The Joplin Globe, Joplin, MO

Local News

July 5, 2012

Mike Pound: Bike parade grows into neighborhood tradition

Now the picnic table can go back in the garage.

We’ve had the table for some 20 years. Well, that’s not exactly true. My wife and I have had it for some 20 years, but my wife has had the picnic table for much longer than that. It used to belong to my wife’s mother. Now, most people would probably get rid of a picnic table after it has been around for 40 years, but my wife is not most people. I remember clearly the day my wife told me that we were getting it.

“Why do we need a picnic table? We don’t picnic,” I said.

“It’s the picnic table I grew up with,” my wife said.

“So, what’s your point?” I said.

My wife told me that I was unsentimental. I told my wife that she was correct.

“We still don’t need a picnic table,” I said.

We got the picnic table.

Most of the time, the picnic table stays in our garage. But once a year, I have to haul it out for the annual Fourth of July Bike Parade that my wife and Lana from across the street started 11 years ago. My wife and Lana call it the Fourth of July Bike Parade even though the parade has never been held on the Fourth. I thought about mentioning that to my wife one time, but then I decided to keep my mouth shut.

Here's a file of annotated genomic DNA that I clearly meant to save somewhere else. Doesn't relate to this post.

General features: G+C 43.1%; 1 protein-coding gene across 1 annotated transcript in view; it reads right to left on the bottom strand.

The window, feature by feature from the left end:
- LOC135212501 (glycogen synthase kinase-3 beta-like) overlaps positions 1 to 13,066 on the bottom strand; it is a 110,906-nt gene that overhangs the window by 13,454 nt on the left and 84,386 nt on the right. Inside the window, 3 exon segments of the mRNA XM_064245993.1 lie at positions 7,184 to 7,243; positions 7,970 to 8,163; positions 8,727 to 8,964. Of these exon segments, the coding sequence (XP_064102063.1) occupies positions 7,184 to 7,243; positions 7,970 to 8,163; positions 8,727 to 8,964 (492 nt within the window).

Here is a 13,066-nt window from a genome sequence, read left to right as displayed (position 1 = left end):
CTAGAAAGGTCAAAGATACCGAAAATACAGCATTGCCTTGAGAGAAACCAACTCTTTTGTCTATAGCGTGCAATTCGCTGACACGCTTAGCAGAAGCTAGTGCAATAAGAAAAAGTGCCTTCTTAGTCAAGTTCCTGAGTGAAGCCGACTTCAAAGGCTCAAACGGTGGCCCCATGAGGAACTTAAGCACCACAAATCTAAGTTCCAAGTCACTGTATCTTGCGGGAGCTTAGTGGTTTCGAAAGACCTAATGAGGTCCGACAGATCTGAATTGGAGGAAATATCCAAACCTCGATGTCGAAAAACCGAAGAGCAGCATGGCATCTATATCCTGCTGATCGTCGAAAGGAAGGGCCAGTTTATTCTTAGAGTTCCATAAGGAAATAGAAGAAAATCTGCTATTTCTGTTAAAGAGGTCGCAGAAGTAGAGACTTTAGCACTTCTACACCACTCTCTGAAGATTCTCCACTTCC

I made the right choice.

Lana and my wife put the picnic table in the parkway on our street and cover it with a tablecloth. They cover the table because — well, because it’s 40 years old. Once the picnic table is covered with a tablecloth, it is then covered with food for the people at the bike parade.

Besides hauling the table out of our garage, I have several other bike parade chores, the most important of which is making sure Pat and Malcolm know where I keep the beer in our backyard. Pat’s chore is to drive the cart that Laurel Rosenthal — the parade grand marshal and principal at Mark Twain Elementary School in Carthage — rides in the parade. Malcolm’s job is to get Laurel — his wife — to the parade.

When I saw Malcolm, I told him I would lead him to the beer.

“I’ve been looking forward to this for a year,” Malcolm said.

I took that as a compliment.

While Pat sipped his pre-bike parade beer, we talked about how my wife has been busy remodeling our entire house and yard. I mentioned something about my wife’s work on our kitchen.

“You don’t have to tell me about kitchen remodeling,” Pat said in a “You’re telling Eisenhower about the war” kind of manner.

After a few minutes, I mentioned that I probably should go see if the parade was ready to begin.

“Go on,” Malcolm said. “You’ve got responsibilities. I don’t.”

Later, after making sure that my wife saw me, I sneaked back to check on Malcolm, who was still savoring his beer. He looked content.

After a few more minutes, Malcolm and I wandered back to the parade. The kids were just returning from their ride, so I made sure that my wife saw me again. The festivities were going well, everyone seemed to be having a good time, and my wife was smiling, which I took to be a good sign.

“Everything going OK?” I asked.

“Yes. Thanks for all of your help,” she said.

“No problem,” I said.

Now all I have to do is put away the picnic table.

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